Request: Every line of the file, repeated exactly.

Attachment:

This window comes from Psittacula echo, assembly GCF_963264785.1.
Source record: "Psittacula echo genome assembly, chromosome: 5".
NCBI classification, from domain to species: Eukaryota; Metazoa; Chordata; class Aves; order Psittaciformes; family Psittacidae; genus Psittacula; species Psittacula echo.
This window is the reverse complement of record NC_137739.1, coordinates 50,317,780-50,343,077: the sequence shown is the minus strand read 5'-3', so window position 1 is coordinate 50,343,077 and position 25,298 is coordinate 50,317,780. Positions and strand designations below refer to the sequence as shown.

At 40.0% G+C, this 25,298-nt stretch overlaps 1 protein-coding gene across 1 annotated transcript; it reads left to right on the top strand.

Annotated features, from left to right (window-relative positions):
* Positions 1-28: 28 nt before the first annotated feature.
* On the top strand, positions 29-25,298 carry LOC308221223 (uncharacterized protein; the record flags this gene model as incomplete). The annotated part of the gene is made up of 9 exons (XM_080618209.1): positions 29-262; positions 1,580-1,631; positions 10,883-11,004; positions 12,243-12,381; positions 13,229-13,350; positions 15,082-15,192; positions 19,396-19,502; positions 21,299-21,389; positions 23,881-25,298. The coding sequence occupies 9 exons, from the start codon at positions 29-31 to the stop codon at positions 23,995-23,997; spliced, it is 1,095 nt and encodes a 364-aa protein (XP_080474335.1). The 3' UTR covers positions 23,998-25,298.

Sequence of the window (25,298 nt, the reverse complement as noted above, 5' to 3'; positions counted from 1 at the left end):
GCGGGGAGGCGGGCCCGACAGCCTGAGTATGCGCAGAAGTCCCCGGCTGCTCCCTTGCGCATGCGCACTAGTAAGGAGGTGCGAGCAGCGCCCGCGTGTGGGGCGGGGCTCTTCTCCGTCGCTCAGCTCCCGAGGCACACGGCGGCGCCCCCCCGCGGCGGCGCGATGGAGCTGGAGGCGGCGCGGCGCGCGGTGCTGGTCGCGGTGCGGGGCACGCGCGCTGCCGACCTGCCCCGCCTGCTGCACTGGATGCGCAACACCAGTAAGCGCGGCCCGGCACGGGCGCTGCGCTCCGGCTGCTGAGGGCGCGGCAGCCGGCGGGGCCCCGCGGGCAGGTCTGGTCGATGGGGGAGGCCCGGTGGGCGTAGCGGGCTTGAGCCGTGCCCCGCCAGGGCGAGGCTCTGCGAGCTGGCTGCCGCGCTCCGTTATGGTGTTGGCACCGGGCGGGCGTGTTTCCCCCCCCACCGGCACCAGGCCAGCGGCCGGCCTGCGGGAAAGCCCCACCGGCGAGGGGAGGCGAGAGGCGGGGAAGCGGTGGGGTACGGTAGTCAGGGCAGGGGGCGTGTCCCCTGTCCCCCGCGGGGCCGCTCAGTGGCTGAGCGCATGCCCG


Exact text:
This window comes from Psittacula echo, assembly GCF_963264785.1.
Source record: "Psittacula echo genome assembly, chromosome: 5".
NCBI classification, from domain to species: Eukaryota; Metazoa; Chordata; class Aves; order Psittaciformes; family Psittacidae; genus Psittacula; species Psittacula echo.
This window is the reverse complement of record NC_137739.1, coordinates 50,317,780-50,343,077: the sequence shown is the minus strand read 5'-3', so window position 1 is coordinate 50,343,077 and position 25,298 is coordinate 50,317,780. Positions and strand designations below refer to the sequence as shown.

At 40.0% G+C, this 25,298-nt stretch overlaps 1 protein-coding gene across 1 annotated transcript; it reads left to right on the top strand.

Annotated features, from left to right (window-relative positions):
* Positions 1-28: 28 nt before the first annotated feature.
* On the top strand, positions 29-25,298 carry LOC308221223 (uncharacterized protein; the record flags this gene model as incomplete). The annotated part of the gene is made up of 9 exons (XM_080618209.1): positions 29-262; positions 1,580-1,631; positions 10,883-11,004; positions 12,243-12,381; positions 13,229-13,350; positions 15,082-15,192; positions 19,396-19,502; positions 21,299-21,389; positions 23,881-25,298. The coding sequence occupies 9 exons, from the start codon at positions 29-31 to the stop codon at positions 23,995-23,997; spliced, it is 1,095 nt and encodes a 364-aa protein (XP_080474335.1). The 3' UTR covers positions 23,998-25,298.

Sequence of the window (25,298 nt, the reverse complement as noted above, 5' to 3'; positions counted from 1 at the left end):
GCGGGGAGGCGGGCCCGACAGCCTGAGTATGCGCAGAAGTCCCCGGCTGCTCCCTTGCGCATGCGCACTAGTAAGGAGGTGCGAGCAGCGCCCGCGTGTGGGGCGGGGCTCTTCTCCGTCGCTCAGCTCCCGAGGCACACGGCGGCGCCCCCCCGCGGCGGCGCGATGGAGCTGGAGGCGGCGCGGCGCGCGGTGCTGGTCGCGGTGCGGGGCACGCGCGCTGCCGACCTGCCCCGCCTGCTGCACTGGATGCGCAACACCAGTAAGCGCGGCCCGGCACGGGCGCTGCGCTCCGGCTGCTGAGGGCGCGGCAGCCGGCGGGGCCCCGCGGGCAGGTCTGGTCGATGGGGGAGGCCCGGTGGGCGTAGCGGGCTTGAGCCGTGCCCCGCCAGGGCGAGGCTCTGCGAGCTGGCTGCCGCGCTCCGTTATGGTGTTGGCACCGGGCGGGCGTGTTTCCCCCCCCACCGGCACCAGGCCAGCGGCCGGCCTGCGGGAAAGCCCCACCGGCGAGGGGAGGCGAGAGGCGGGGAAGCGGTGGGGTACGGTAGTCAGGGCAGGGGGCGTGTCCCCTGTCCCCCGCGGGGCCGCTCAGTGGCTGAGCGCATGCCCG